By Ed Rappuhn, Chairman – SCORE Nashville

“My service is great and customers are happy.  How can we increase business without adding manpower and skills?”

Have you heard of co-opetition? Is that a typo? No, it’s actually a combination of the words cooperative competition. Consider cooperating with a competitor to enhance both of your service offerings.

Too often small businesses try to be everything to everyone. Sometimes that means selling something you can’t deliver properly because of capacity or product limitations. You can damage your reputation. Co-opetition is a possible strategy.

Say you are running a handyman business and you are overwhelmed by new opportunities. Have you considered developing a partnership to off-load some of your projects? You are proud of your ability to do “everything” that needs to be done including tile work, drywall, minor plumbing and electrical fixes, painting, installing cabinets, and on and on. Your reputation of performing quality work is unsurpassed. But the problem is that you have more opportunities and business than you can handle.

You could hire someone, but what if your volume varies? What if the new employee isn’t reliable or doesn’t provide the quality work your customers desire? On the other hand, do you know a quality tile person or a drywall expert? These guys may compete for things you can do yourself – if only you weren’t so busy.  Consider making a deal. You will bring them in for jobs that exceed your capacity. In return, they will recommend you when they have projects that include tasks outside their areas of expertise. Everyone wins – you, your “competition,” and most importantly the customer, because they get quality work in a timely manner.

That’s a simple example. But look around and notice that movie theaters and restaurants promote each other even while they are competing for entertainment dollars. Software developers cooperate with competitive developers to provide more complete solutions, airlines share frequent flyer programs with others, and competing car companies share components. These efforts reduce costs and/or provide better products or service to the customer.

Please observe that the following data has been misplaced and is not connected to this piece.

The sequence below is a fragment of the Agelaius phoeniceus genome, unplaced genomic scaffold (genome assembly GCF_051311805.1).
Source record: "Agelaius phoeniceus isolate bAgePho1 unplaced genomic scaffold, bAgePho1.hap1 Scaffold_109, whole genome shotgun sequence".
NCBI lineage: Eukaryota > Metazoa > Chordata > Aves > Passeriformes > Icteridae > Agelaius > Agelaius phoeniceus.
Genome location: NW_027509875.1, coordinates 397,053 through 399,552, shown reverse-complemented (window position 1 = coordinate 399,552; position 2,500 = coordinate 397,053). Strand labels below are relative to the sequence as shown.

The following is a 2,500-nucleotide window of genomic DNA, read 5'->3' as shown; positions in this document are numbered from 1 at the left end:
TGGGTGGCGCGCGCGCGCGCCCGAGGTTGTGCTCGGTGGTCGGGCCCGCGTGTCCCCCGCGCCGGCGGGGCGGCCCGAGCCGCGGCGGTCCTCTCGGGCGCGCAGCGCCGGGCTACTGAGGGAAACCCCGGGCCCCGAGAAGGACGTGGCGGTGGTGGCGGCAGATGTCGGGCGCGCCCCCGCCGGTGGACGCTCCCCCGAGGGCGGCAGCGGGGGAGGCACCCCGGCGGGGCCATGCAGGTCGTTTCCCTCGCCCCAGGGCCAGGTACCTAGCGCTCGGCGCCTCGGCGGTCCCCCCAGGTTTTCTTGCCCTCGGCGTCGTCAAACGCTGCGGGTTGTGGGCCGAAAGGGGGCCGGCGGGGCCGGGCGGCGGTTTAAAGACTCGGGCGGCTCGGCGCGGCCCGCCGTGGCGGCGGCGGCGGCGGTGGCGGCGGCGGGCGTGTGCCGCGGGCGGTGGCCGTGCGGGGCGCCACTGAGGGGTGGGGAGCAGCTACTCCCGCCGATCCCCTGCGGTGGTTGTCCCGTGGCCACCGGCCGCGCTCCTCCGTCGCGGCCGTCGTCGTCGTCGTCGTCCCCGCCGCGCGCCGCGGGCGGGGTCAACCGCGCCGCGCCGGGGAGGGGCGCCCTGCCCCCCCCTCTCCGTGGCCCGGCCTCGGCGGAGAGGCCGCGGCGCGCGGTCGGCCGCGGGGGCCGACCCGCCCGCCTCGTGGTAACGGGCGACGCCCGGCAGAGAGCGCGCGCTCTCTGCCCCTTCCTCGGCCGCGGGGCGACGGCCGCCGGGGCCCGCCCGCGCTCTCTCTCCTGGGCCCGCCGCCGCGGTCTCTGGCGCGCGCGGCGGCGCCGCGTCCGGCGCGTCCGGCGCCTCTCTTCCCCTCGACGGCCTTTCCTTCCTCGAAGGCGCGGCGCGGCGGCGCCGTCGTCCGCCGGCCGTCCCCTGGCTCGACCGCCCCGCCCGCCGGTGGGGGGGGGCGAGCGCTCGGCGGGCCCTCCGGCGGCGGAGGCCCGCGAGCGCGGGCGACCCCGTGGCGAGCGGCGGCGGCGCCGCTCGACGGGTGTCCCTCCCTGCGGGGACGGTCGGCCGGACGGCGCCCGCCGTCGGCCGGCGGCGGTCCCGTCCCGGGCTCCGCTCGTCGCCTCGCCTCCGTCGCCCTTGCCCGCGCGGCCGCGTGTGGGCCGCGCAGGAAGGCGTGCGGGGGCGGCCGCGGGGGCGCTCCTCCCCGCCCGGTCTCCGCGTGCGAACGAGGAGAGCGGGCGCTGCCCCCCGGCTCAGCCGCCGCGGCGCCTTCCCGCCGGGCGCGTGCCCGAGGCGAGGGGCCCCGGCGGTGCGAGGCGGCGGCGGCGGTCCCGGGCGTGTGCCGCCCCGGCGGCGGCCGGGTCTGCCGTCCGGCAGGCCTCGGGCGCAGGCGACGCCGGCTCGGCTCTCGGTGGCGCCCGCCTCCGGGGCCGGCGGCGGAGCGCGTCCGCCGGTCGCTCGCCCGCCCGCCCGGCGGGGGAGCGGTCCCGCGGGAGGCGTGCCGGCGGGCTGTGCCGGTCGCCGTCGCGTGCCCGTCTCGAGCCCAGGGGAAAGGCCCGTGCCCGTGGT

Recently I went to a department store looking for a specific clothing item. Instead of trying to sell me an alternative article they carried, they sent me to a specialty store in the same mall. Will I go back to the department store for other items? Of course I will. Rather than being afraid of their competition, they understood my needs and helped me find exactly what I wanted.

In the sporting world, Darrell Waltrip talks about how race car drivers draft behind competitors and allow others to do the same until ready to make their moves in an attempt to cross the finish line first. He calls this co-opetition. Small businesses need to leverage opportunities to provide better service at lower costs using fewer resources. Co-opetition is often a good solution.

For those that want to examine co-opetition in more detail, read the book “Co-Opetition: A Revolutionary Mindset That Combines Competition and Cooperation” by professors Adam Brandenburger (formerly of Harvard University) and Barry Nalebuff of Yale University.

“Co-opetition” can prove beneficial for all involved